Our athletes sacrifice so much of their personal lives to ensure a strong performance on the bike, and they do it wholeheartedly because they want to change lives. We are all humans, and I realize that at times we might make diabetes look easy, but please realize each of these riders works so hard on his diabetes management because otherwise, he has no chance at success. This is one extra thing my guys have to do that no other pro team does.    

KELLY: How are you feeling about the 2021 goal to race in the Tour De France?

PHIL: I feel confident about it, although I would give it a 50/50 chance. There are no guarantees, but this is about the journey, not the finish line. Either way, we fully aim to celebrate the 100th anniversary of the discovery of insulin and life for people with diabetes. I hope we can do it from France in July. If we miss that mark, it won’t be a failure, it will be a speed bump. I have had one consistent goal in my life since I was 12 years old and I plan to achieve it. With the 17 to 18-year-old talents we now have and the possibility of there being a superstar athlete who has yet to be diagnosed with diabetes, I have no doubt that we can be there one day. My big bold X is marked on July 2021 where we have the opportunity to bring diabetes the global visibility it so desperately needs. 

Everyone who has ever raced a bike has dreamed of racing in Le Tour de France, period. I feel it would be hypocritical to not strive for the single biggest sporting event in the world, or to limit our targets because we are “an all-diabetes team.” It was not the goal when we launched in 2013, but my athletes have inspired me to believe. They have already proven so many doubters wrong, and it is my goal as the CEO to facilitate their dreams coming true – and ensuring we have the runway ahead of us to do so. Every day we get notes from fans and people with diabetes in all corners of the earth, who we have inspired to dream again, and each race we compete is another chance to build on that.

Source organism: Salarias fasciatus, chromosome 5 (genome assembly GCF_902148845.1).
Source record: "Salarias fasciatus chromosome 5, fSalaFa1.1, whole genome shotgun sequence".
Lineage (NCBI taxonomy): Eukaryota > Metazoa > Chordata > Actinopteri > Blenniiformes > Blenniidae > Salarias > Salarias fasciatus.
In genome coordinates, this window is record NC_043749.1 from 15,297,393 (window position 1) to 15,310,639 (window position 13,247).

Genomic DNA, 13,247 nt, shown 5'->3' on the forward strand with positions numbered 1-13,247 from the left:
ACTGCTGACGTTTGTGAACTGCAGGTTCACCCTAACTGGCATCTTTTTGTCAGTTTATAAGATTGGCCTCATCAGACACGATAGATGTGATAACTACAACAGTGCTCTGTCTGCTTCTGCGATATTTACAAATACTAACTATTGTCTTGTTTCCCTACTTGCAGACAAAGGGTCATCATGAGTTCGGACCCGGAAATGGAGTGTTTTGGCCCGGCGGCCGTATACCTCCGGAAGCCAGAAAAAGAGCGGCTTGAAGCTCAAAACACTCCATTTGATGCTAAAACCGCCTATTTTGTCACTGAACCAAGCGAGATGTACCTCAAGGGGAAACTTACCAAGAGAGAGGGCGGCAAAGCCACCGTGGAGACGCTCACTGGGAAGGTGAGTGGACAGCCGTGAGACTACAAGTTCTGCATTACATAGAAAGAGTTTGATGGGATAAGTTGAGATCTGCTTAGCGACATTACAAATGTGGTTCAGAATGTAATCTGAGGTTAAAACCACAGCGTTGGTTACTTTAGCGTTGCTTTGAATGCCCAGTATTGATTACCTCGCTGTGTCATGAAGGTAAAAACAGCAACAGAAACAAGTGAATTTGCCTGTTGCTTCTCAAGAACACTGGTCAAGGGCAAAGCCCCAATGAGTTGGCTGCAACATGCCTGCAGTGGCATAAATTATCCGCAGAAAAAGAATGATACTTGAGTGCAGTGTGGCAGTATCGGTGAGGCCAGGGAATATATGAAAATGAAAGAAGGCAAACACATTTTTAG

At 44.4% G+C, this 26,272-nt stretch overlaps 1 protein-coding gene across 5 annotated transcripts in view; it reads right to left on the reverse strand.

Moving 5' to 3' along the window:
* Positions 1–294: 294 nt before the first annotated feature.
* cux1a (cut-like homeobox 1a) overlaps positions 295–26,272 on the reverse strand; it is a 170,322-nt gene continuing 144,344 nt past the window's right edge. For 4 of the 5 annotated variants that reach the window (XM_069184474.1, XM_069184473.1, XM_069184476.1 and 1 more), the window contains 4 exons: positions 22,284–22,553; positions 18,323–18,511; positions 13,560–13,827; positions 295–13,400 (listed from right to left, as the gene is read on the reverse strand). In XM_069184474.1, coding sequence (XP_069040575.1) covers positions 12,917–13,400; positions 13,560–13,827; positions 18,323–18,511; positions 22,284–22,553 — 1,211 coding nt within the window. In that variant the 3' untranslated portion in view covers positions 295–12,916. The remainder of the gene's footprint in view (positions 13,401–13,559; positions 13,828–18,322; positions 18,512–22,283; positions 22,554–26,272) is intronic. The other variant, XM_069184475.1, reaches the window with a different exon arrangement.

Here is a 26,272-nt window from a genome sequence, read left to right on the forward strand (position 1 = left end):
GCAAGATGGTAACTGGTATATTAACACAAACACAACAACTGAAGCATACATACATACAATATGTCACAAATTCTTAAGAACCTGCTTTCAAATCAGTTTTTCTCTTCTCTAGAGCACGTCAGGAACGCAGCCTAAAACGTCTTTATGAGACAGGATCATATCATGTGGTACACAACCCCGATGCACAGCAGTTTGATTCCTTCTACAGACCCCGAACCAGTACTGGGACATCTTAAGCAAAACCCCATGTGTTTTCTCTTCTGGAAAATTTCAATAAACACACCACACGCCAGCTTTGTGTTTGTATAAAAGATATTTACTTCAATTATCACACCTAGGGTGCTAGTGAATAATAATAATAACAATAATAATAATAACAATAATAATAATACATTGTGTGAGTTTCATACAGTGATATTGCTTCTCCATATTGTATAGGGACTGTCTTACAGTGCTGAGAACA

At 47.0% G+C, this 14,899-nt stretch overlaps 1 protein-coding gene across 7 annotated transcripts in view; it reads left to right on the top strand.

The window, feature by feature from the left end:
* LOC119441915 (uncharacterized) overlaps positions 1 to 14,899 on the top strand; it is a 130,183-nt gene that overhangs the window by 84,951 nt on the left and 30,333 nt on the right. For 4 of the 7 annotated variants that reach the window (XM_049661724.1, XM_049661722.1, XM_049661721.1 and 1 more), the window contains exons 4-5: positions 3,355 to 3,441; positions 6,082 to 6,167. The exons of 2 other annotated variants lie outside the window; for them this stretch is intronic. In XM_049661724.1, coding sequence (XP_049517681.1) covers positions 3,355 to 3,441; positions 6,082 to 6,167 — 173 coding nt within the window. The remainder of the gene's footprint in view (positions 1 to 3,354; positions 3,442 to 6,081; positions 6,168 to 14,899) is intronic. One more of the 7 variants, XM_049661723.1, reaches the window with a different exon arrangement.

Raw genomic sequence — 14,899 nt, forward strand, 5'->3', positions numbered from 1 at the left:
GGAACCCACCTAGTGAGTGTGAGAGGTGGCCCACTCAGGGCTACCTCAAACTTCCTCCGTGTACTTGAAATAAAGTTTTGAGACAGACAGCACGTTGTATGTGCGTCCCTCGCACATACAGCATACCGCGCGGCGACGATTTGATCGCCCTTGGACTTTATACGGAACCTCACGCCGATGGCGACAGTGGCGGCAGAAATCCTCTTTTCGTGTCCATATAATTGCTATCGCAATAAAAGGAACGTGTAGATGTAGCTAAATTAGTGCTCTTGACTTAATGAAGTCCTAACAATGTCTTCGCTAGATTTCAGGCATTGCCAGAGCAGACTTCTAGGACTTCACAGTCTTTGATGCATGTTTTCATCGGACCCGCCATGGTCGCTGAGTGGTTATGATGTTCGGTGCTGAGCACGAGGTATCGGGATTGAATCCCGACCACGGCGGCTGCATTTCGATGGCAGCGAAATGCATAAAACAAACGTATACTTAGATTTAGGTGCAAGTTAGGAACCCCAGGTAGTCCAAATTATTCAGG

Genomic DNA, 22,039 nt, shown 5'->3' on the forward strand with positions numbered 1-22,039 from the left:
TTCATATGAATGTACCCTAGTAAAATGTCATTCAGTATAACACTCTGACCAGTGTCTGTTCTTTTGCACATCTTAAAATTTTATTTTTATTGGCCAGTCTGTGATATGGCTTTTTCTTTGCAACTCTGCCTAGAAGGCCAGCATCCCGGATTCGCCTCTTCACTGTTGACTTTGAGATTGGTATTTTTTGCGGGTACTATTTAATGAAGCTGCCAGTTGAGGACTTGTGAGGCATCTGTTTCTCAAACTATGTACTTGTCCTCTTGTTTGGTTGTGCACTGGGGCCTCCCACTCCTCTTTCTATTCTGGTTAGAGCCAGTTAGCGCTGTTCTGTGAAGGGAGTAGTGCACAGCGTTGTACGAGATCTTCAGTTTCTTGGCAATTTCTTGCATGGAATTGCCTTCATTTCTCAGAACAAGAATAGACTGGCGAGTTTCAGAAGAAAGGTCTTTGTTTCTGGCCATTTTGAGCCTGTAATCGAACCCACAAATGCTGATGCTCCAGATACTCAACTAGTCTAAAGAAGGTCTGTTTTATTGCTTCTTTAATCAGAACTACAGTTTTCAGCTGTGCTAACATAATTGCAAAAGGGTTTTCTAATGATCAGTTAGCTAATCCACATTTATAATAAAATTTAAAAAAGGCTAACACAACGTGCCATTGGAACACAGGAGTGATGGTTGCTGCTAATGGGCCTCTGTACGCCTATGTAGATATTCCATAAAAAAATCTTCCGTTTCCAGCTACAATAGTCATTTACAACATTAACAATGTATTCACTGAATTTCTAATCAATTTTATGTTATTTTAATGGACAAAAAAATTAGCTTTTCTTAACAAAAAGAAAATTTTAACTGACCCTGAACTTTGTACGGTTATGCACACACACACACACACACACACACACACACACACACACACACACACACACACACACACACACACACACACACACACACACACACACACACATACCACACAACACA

On Working with Novo Nordisk

ADAM: What do you tell naysayers who might quip, “TNN is just a marketing trick for a pharma company?

PHIL: That is the sport of cycling. Each and every team is a marketing project for its sponsors.  Most of the other teams are selling a product while Team Novo Nordisk has only one objective: to improve the lives of people with diabetes. We achieve this by educating, empowering, and inspiring people affected by diabetes. The product that Team Novo Nordisk markets is HOPE and I applaud Novo Nordisk for taking this altruistic view on behalf of people with diabetes.

I think we all can agree that people with diabetes need hope and encouragement when it comes to motivation. But looking beyond people with diabetes, we need societal changes to delay the onset of diabetes and its complications. I see the sport of cycling as the best way to achieve these goals on a global scale due to the sheer volume of lives we can reach. We are proud to promote Novo Nordisk and highlight their long-term commitment to people with diabetes and the immense support they give this project.

KELLY: Novo Nordisk has the Triple Bottom Line - how does that fit with TNN’s mission and goals? What have you learned on that front from your partner? What have you taught Novo Nordisk?